Two indigenous women, one upper-class and the other impoverished, meet on the day that the rich one gets an IUD and the other one, pregnant, finds herself kicked out of her home. They spend a few hours together: they talk, they take cabs, walk, etc; and you as a viewer, follow them throughout their intimate yet difficult moments.

If you like subtle movies that showcase how people live and interact with one another, beyond plot-obsessiveness, this is for you.

Genre: Drama

Actor: Aidan Dee, Anesha Bailey, Anthony Bolognese, Barbara Eve Harris, Charles Jarman, Charlie Hannah, Elle-Máijá Tailfeathers, Elle-Maija Tailfeathers, James Angus Cowan, Jay Cardinal Villeneuve, Kathleen Hepburn, Lissa Neptuno, Paul Jarrett, Sonny Surowiec, Tony Massil, Violet Nelson

Director: Elle-Máijá Tailfeathers, Elle-Maija Tailfeathers, Kathleen Hepburn

Rating: TV-MA

An uplifting and inspiring movie with Felicity Jones and Armie Hammer. Jones stars as Supreme Court Justice Associate Ruth Bader Ginsburg in this biopic centered around her hallmark case against sex-based discrimination. While it doesn't feel like it truly conveys the power of Ginsburg's story, her determination, or all the odds that were stacked against her, it serves as a mellowed-down preview of her remarkable story. Watch this if you're in need of a good dose of inspiration.

Genre: Drama, History

Actor: Amanda MacDonald, Angela Galuppo, Armie Hammer, Arthur Holden, Ben Carlson, Cailee Spaeny, Callum Shoniker, Chris Mulkey, Dawn Ford, Felicity Jones, Francis X. McCarthy, Gabrielle Graham, Gary Werntz, Holly Gauthier-Frankel, Jack Reynor, Jeff Lillico, Joe Cobden, Justin Theroux, Karl Graboshas, Kathy Bates, Michael Dickson, Ronald Guttman, Ruth Bader Ginsburg, Sam Waterston, Stephen Root, Wendy Crewson

Director: Mimi Leder

Rating: PG-13

, 2015

This  exploration of the complex and loving relationship between a mother and her son will take you through a variety of emotions: it's uplifting, disturbing, provocative, sad, and hopeful. We don't get many of these middle-class-budget films anymore, and this one might be one of the category's best.

A kidnapped girl (Brie Larson) has a son after being raped by her abductor. She tries to provide a "normal" environment for the kid in the room where they're being held captive until they can escape. Brie Larson won an Oscar for Best Actress in Room, so make sure to also check out Short Term 12, an equally impressive performance by her in an equally amazing movie.

Genre: Drama, Thriller

Actor: Amanda Brugel, Brie Larson, Cas Anvar, Chantelle Chung, Graeme Potts, Jack Fulton, Jacob Tremblay, Jee-Yun Lee, Joan Allen, Joe Pingue, Justin Mader, Kate Drummond, Katelyn Wells, Matt Gordon, Megan Park, Ola Sturik, Randal Edwards, Rodrigo Fernandez-Stoll, Rory O'Shea, Sean Bridgers, Tom McCamus, Wendy Crewson, William H. Macy, Zarrin Darnell-Martin

Director: Lenny Abrahamson

Rating: R

After the sudden death of a teacher, 55-year-old Algerian immigrant Bachir Lazhar is hired at an elementary school in Montreal. Struggling with a cultural gap between himself and his students at first, he helps them to deal with the situation, revealing his own tragic past. A strong portrait without any weird sentimentality. 11-year-old actress Sophie Nélisse makes her brilliant debut.

Genre: Comedy, Drama

Actor: André Robitaille, Brigitte Poupart, Daniel Gadouas, Danielle Proulx, Denise Lamontagne, Émilien Néron, Evelyne de la Chenelière, Francine Ruel, Gabriel Verdier, Jose Arandi, Judith Baribeau, Jules Philip, Louis Champagne, Marie Charlebois, Marie-Ève Beauregard, Mohamed Fellag, Nathalie Costa, Nico Lagarde, Sophie Nélisse, Stéphane Demers, Vincent Millard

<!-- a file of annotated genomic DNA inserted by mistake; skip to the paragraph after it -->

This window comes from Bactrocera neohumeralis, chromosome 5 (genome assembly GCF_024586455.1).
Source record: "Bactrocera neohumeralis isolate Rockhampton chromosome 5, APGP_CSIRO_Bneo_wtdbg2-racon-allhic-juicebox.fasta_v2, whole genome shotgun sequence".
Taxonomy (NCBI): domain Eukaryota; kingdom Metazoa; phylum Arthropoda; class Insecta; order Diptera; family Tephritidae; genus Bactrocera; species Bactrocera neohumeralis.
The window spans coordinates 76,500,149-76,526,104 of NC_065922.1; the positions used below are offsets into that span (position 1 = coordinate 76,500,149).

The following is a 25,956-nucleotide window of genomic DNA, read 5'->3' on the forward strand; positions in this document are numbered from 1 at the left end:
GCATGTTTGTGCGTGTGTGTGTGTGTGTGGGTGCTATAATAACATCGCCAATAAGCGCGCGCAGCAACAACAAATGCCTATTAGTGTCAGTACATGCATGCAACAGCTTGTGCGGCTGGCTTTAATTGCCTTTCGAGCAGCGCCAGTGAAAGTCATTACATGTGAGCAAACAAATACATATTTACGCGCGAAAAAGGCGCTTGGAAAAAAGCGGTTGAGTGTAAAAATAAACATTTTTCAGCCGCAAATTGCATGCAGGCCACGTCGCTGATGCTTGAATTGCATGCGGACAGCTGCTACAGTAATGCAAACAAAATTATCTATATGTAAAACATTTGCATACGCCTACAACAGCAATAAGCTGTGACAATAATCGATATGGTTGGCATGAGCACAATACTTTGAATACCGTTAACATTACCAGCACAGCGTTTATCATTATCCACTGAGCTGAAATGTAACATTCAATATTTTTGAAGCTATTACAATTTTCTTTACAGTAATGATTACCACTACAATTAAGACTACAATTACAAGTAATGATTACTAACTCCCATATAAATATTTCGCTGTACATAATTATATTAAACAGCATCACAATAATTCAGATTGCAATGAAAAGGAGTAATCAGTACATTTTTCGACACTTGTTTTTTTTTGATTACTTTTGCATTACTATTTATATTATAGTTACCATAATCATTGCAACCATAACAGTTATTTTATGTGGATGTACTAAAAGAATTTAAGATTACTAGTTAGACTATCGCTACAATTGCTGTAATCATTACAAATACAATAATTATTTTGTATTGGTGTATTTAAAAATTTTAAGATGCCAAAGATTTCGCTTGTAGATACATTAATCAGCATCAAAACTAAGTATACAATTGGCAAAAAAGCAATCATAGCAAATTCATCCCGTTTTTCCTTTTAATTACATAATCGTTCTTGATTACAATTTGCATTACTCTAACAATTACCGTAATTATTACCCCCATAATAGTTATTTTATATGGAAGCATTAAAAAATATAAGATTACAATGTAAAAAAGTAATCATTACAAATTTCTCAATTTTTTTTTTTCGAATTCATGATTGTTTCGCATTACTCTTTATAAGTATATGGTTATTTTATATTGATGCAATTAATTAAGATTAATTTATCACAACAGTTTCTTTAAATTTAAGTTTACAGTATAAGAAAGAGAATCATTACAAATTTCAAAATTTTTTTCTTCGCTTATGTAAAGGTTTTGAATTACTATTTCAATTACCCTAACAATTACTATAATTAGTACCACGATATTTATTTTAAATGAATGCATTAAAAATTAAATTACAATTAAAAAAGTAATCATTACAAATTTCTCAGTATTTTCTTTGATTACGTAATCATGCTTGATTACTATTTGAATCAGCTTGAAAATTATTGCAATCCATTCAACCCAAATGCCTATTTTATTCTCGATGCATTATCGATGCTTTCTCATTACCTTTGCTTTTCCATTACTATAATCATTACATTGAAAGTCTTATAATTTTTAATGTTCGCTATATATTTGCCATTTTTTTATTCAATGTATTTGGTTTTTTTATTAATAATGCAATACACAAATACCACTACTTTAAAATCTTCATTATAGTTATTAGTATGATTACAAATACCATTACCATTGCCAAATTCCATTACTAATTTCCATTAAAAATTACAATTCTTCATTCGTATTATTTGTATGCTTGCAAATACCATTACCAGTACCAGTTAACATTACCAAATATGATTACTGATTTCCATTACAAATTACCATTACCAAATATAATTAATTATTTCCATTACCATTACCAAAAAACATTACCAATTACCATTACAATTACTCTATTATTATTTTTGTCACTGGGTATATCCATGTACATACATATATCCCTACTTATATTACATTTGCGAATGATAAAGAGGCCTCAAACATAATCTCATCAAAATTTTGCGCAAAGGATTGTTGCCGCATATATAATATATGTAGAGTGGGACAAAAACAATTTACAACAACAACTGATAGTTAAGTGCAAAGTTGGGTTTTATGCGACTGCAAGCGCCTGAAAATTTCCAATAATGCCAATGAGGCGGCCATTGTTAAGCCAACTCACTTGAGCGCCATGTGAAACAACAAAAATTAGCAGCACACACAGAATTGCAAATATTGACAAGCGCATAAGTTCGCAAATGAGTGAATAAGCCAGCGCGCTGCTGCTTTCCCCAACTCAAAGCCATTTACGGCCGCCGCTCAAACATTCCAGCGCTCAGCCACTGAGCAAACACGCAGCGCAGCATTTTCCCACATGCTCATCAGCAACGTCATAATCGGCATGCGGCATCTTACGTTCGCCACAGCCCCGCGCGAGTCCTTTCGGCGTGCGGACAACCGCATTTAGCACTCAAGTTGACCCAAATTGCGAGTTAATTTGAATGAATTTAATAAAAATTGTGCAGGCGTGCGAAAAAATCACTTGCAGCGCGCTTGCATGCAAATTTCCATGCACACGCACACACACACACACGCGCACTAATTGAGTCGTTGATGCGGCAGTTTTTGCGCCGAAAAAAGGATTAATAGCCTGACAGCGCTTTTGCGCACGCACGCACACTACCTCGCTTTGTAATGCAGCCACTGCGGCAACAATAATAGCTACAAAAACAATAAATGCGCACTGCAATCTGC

Director: Philippe Falardeau

Rating: PG-13

The 1868 semi-autobiographical novels of Louisa May Alcott have been adapted into film, television and theatre so many times: 6 movies, 4 TV shows, even a broadway musical. It’s a compelling story to watch as it unfolds, and it’s easy to see why many hold this one as the best adaptation of the novels. For one, the cast is top-notch and perfect for the roles: Christian Bale as Laurie, Susan Sarandon as Mrs. March, and Winona Ryder, Trini Alvarado, Claire Danes and a very young Kirsten Dunst as the four sisters. Little Women is the story of these four girls living in post-civil war America. We watch them grow together, find love, have their little fights, and try to find their place in the world. Everything from the costumes and settings to the dialogue do an excellent job of conveying the heartwarming story and the emotional impact behind it.

Genre: Drama, Family, Romance

Actor: A.J. Unger, Alan Robertson, Andrea Libman, Bethoe Shirkoff, Beverley Elliott, Cameron Labine, Christian Bale, Christine Lippa, Claire Danes, Corrie Clark, Dale Resteghini, Demetri Goritsas, Donal Logue, Eric Bruno Borgman, Eric Stoltz, Florence Paterson, Gabriel Byrne, Heather Feeney, James Leard, Janet Craig, Janie Woods-Morris, Janne Mortil, Jay Brazeau, John Neville, Kate Robbins, Kirsten Dunst, Mar Andersons, Marco Roy, Marilyn Norry, Mary Wickes, Matthew Walker, Michele Goodger, Peter Haworth, Rebecca Toolan, Samantha Mathis, Sarah Strange, Scott Bellis, Susan Sarandon, Tegan Moss, Trini Alvarado, Winona Ryder

Director: Gillian Armstrong

Rating: G, PG

Anna Kendrick and Blake Lively star in this crime-comedy as two opposite mom personalities: one a stay-at-home food vlogger, and the other an upper-class businesswoman.

Kendrick’s character (Stephanie, the vlogger mom) agrees to pick up her new friend’s kid from school. However, the kid’s mom disappears, leaving Stephanie to lead an investigation on her own into what happened.

This is a funny no-brainer carried by the two leads’ unlikely but genuine chemistry.

Genre: Comedy, Crime, Drama, Mystery, Thriller

Actor: Andrew Moodie, Andrew Rannells, Anna Kendrick, Aparna Nancherla, Bashir Salahuddin, Blake Lively, Chris Owens, Corinne Conley, Danielle Bourgon, Dustin Milligan, Eric Johnson, Gia Sandhu, Glenda Braganza, Henry Golding, Howard Hoover, Ian Ho, Jamie Jones, Jean Smart, Jiah Mavji, Joshua Satine, Jung-Yul Kim, Katherine Cullen, Kelly McCormack, Lauren Peters, Lesleh Donaldson, Lila Yee, Linda Cardellini, Melissa O'Neil, Melody Johnson, Nicole Peters, Noorin Gulamgaus, Olivia Sandoval, Patti Harrison, Paul Feig, Roger Dunn, Ronnie Rowe, Rosanna Scotto, Rupert Friend, Sarah Baker, Stacey Coke, Sugenja Sri, Umed Amin, Zach Smadu

Director: Paul Feig

Rating: R